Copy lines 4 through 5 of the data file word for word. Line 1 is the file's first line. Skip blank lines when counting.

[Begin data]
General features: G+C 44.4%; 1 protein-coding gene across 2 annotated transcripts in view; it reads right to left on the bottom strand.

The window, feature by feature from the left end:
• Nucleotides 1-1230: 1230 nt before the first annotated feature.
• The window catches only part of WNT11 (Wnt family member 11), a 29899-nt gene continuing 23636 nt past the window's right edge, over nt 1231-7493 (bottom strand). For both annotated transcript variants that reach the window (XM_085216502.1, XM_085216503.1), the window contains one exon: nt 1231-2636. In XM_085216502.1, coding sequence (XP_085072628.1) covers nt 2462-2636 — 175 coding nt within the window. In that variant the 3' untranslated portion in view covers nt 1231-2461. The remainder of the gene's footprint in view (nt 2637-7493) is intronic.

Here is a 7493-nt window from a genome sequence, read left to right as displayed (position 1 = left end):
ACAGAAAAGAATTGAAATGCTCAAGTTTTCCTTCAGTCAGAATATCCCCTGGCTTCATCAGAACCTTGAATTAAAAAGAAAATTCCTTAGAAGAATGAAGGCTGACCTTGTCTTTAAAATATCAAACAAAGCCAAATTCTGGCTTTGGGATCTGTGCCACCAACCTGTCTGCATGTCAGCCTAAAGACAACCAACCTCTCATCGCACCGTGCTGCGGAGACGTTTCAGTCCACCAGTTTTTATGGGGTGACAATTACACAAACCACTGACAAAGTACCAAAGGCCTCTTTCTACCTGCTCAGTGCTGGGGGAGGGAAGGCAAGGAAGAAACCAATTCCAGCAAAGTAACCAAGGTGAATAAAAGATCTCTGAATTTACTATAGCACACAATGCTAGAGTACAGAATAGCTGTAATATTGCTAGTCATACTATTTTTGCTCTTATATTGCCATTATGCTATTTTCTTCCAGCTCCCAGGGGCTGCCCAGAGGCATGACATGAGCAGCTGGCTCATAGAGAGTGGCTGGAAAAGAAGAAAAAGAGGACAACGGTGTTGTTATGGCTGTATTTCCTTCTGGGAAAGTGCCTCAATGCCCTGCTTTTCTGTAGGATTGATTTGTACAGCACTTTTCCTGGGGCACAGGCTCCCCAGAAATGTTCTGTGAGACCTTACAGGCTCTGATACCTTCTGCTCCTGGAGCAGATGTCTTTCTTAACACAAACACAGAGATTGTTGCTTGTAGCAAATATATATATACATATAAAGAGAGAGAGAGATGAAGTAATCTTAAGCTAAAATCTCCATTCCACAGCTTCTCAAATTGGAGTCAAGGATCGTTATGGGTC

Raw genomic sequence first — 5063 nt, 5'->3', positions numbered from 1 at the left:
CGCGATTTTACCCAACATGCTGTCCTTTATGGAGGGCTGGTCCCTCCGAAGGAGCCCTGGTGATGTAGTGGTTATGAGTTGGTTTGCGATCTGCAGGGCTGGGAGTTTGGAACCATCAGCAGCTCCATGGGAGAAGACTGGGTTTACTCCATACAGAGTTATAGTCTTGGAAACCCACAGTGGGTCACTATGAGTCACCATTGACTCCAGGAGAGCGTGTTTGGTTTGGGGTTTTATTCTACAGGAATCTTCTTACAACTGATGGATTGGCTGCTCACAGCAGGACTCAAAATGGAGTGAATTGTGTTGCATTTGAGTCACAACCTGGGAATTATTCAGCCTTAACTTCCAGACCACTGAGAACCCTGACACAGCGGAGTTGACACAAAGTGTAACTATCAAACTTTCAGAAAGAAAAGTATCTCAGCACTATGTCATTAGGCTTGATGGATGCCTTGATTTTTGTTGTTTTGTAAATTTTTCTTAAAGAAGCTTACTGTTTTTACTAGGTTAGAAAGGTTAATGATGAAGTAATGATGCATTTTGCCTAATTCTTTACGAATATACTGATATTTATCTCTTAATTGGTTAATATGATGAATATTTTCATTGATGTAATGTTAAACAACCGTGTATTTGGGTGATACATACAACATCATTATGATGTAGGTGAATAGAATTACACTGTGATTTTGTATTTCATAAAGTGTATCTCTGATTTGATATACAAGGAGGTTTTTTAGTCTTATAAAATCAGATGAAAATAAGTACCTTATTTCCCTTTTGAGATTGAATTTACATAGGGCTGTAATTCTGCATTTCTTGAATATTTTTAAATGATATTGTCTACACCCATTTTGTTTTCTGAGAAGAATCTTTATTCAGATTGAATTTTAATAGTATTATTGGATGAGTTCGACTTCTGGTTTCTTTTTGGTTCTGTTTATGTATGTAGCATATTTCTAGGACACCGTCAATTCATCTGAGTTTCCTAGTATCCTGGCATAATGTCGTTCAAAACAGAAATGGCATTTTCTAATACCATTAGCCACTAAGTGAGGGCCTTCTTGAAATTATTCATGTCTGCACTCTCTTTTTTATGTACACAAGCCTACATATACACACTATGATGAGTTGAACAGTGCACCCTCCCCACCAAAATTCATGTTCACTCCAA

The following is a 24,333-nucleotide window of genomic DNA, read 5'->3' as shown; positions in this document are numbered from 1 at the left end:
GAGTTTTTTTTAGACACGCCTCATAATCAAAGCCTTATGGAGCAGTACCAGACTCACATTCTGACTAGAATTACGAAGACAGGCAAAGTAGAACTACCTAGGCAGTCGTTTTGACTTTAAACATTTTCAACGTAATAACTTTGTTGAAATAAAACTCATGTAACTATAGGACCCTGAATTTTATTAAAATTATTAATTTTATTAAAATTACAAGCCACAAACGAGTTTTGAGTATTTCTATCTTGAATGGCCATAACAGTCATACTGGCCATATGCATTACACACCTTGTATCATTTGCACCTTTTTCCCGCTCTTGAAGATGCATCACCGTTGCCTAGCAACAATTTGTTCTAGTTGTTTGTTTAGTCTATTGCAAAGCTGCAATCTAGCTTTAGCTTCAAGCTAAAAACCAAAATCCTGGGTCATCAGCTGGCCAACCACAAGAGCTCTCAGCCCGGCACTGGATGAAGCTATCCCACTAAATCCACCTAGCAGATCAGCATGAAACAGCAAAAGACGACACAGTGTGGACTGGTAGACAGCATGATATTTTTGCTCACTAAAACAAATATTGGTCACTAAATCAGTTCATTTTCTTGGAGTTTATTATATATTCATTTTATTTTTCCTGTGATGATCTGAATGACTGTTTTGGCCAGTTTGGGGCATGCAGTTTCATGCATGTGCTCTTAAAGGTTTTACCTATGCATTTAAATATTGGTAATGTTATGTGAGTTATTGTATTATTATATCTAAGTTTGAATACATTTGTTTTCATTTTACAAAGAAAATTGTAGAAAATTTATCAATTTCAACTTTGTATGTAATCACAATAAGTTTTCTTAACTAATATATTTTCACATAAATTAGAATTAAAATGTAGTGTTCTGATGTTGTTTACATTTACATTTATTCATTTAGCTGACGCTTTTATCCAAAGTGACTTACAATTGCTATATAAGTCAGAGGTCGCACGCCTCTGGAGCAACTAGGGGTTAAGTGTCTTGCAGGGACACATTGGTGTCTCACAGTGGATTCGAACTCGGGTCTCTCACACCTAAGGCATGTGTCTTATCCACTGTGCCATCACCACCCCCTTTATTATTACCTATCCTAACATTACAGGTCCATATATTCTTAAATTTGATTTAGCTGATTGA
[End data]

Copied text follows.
• The window catches only part of WNT11 (Wnt family member 11), a 29899-nt gene continuing 23636 nt past the window's right edge, over nt 1231-7493 (bottom strand). For both annotated transcript variants that reach the window (XM_085216502.1, XM_085216503.1), the window contains one exon: nt 1231-2636. In XM_085216502.1, coding sequence (XP_085072628.1) covers nt 2462-2636 — 175 coding nt within the window. In that variant the 3' untranslated portion in view covers nt 1231-2461. The remainder of the gene's footprint in view (nt 2637-7493) is intronic.

Here is a 7493-nt window from a genome sequence, read left to right as displayed (position 1 = left end):